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The World: Rail closure boosts diesel use
Monday 25 Aug 2008, 07:01
Filed under: NCRA, Railroad | Tags:

Remember the environmentalist cry, no dirty diesel as a reason to not support the railroad, even though they themselves use old diesel trucks. Do we really think, they will stop at just the railroad, or Pacific Lumber company? No, they will continue on.Most of our lumber is trucked out, fuel prices as a whole will go up, not down, and trucking lumber out will be too expensive. What will happen then? Loss of jobs, even their environmentally correct replacement for PL.

By Alexander Rich, Staff Writer
Tuesday, August 19, 2008 | 1 comment(s)

A load of finished lumber heads out of Southport Lumber crossing the Central Oregon & Pacific Railroad tracks on TransPacific Lane on Friday. Without rail service, Southport and many other mills are shipping their products to markets via semi-trucks on highways, leading to increased use of diesel fuel and truck traffic on U.S. Highway 101. -World Photo by Lou Sennick

Commentors lining up for rail line hearing
Opponents of the Coos Bay rail line abandonment have said the loss of rail service hurts local business. Less concern has been expressed about the waterways and animal habitats that could be damaged if the rail line is salvaged for scrap.

The U.S. Surface Transportation Board wants to change that. Over the next four weeks, it is accepting comments about the current and potential environmental damages caused by the rail line abandonment.

The STB released a preliminary environmental review Friday, which found some potential adverse impacts, though nothing serious enough to warrant greater inspection.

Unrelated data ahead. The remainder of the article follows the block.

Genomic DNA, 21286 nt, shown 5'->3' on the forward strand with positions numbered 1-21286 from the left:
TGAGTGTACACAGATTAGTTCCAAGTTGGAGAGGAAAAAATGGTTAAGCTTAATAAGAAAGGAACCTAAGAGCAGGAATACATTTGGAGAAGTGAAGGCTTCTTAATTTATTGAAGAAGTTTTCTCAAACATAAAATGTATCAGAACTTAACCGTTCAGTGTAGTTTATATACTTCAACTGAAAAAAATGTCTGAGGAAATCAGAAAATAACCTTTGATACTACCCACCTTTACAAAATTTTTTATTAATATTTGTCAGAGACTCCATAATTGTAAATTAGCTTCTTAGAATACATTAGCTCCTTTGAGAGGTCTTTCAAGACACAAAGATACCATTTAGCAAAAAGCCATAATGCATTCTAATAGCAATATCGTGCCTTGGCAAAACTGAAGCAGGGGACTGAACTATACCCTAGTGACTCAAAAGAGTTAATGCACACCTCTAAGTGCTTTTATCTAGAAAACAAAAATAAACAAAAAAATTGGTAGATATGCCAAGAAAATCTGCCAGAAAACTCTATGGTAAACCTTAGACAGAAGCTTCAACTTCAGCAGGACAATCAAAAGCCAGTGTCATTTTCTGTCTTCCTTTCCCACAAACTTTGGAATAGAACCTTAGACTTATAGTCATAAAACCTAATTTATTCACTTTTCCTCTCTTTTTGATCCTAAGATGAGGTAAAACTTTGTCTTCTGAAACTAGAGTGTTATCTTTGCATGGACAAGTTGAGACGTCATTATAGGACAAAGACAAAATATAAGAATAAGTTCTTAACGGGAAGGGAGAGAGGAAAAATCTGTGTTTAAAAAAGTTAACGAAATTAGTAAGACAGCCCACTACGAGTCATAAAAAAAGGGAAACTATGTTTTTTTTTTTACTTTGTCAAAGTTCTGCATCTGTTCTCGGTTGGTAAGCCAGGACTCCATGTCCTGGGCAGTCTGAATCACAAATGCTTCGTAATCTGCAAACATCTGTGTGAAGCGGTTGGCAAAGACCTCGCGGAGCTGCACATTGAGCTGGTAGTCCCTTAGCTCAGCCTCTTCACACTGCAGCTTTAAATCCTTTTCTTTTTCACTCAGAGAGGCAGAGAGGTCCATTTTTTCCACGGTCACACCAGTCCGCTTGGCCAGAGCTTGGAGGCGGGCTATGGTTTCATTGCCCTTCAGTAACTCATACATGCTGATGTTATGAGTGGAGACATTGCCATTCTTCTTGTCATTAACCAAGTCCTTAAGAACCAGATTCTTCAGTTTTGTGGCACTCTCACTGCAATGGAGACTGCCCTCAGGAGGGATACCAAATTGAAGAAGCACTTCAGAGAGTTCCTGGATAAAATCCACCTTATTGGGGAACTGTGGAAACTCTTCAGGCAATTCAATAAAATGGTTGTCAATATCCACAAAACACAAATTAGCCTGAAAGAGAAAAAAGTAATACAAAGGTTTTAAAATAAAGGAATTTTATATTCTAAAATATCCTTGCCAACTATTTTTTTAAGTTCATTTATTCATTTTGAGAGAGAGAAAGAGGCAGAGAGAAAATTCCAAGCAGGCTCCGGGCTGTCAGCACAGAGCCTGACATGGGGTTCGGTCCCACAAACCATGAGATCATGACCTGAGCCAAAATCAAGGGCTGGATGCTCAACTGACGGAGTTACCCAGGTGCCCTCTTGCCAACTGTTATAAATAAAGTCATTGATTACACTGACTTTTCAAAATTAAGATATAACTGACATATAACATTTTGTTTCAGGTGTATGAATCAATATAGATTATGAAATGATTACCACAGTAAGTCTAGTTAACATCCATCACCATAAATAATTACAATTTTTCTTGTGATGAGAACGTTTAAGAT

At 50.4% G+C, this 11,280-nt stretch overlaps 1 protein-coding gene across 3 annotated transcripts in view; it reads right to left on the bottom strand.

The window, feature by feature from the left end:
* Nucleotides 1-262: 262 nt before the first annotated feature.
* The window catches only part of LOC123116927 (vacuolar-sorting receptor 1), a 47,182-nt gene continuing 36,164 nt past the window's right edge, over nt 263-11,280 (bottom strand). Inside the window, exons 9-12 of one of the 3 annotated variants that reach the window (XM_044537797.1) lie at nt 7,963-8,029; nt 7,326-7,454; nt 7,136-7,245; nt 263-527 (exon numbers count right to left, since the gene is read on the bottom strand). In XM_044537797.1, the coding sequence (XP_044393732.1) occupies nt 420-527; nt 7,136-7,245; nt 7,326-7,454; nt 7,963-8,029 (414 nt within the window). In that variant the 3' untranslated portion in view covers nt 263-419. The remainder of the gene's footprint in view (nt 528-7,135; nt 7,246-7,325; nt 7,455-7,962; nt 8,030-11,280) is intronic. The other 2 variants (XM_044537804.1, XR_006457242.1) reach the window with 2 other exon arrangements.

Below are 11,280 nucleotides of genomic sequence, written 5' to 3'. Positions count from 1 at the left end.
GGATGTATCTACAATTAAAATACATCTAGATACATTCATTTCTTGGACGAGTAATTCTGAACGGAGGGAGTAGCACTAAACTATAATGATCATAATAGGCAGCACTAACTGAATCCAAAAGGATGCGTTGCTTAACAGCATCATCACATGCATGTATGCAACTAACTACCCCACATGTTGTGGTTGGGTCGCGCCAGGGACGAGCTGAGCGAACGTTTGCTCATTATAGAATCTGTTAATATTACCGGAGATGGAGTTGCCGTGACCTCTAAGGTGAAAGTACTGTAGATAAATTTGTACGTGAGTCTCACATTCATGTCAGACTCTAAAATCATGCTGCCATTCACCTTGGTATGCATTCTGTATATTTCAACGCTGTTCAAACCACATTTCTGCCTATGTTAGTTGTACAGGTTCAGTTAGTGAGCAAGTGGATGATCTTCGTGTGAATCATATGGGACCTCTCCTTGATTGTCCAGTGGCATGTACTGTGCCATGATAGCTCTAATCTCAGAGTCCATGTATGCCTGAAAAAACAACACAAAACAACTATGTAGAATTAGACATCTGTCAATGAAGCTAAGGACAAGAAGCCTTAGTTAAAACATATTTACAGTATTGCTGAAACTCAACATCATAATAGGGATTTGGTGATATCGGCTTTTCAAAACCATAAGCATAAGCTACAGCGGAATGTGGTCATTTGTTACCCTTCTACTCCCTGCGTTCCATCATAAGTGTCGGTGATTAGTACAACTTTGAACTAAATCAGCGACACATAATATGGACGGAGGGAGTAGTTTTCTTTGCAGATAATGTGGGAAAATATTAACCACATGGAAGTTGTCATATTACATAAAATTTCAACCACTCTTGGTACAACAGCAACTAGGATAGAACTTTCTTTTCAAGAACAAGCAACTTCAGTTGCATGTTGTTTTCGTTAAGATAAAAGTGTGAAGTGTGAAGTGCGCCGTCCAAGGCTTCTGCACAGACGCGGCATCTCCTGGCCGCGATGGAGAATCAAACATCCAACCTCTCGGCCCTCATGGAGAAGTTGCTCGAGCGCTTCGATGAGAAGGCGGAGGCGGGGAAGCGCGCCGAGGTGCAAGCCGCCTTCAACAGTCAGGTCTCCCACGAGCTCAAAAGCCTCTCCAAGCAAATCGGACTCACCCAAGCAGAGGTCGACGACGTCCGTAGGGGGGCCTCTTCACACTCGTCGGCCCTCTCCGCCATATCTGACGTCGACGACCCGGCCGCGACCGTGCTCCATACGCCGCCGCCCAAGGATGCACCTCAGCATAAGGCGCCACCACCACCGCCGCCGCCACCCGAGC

Increased truck traffic is the principal concern.

With the loss of rail, most South Coast companies are sending products inland on semi-trucks. STB staffers estimate that at least 150 more trucks travel the highway each day, about 4 percent of existing traffic on U.S. Highway 101.

The shift from rail to trucks also is increasing the use of diesel fuel, according to the report prepared by the STB’s Section of Environmental Analysis.

“Based on the preliminary analysis, SEA has determined that there would be some minor adverse impacts on air quality as a result of the increased truck traffic,” it said.

The figures rely on several assumptions and statistics provided by Central Oregon & Pacific Railroad. During its last full year of operation, CORP moved 4,773 railcars over the Coos Bay line, using about 305,000 gallons of diesel, the report said.

Assuming one railcar carries the same load as four trucks and all rail traffic switched to trucks, the proposed abandonment would force business to make about 38,000 trips, 19,000 to Eugene and 19,000 back, the report said. CORP estimated these trucks would burn through 832,868 gallons of diesel. The 527,868-gallon difference constitutes about a 9.7 percent increase in the amount of diesel fuel consumed annually by motor carriers in Oregon, the report said.

The STB is less concerned about environmental damage caused by the salvaging of railroad ties and rails.

“SEA does not believe that salvage activities would cause significant environmental impacts,” it said.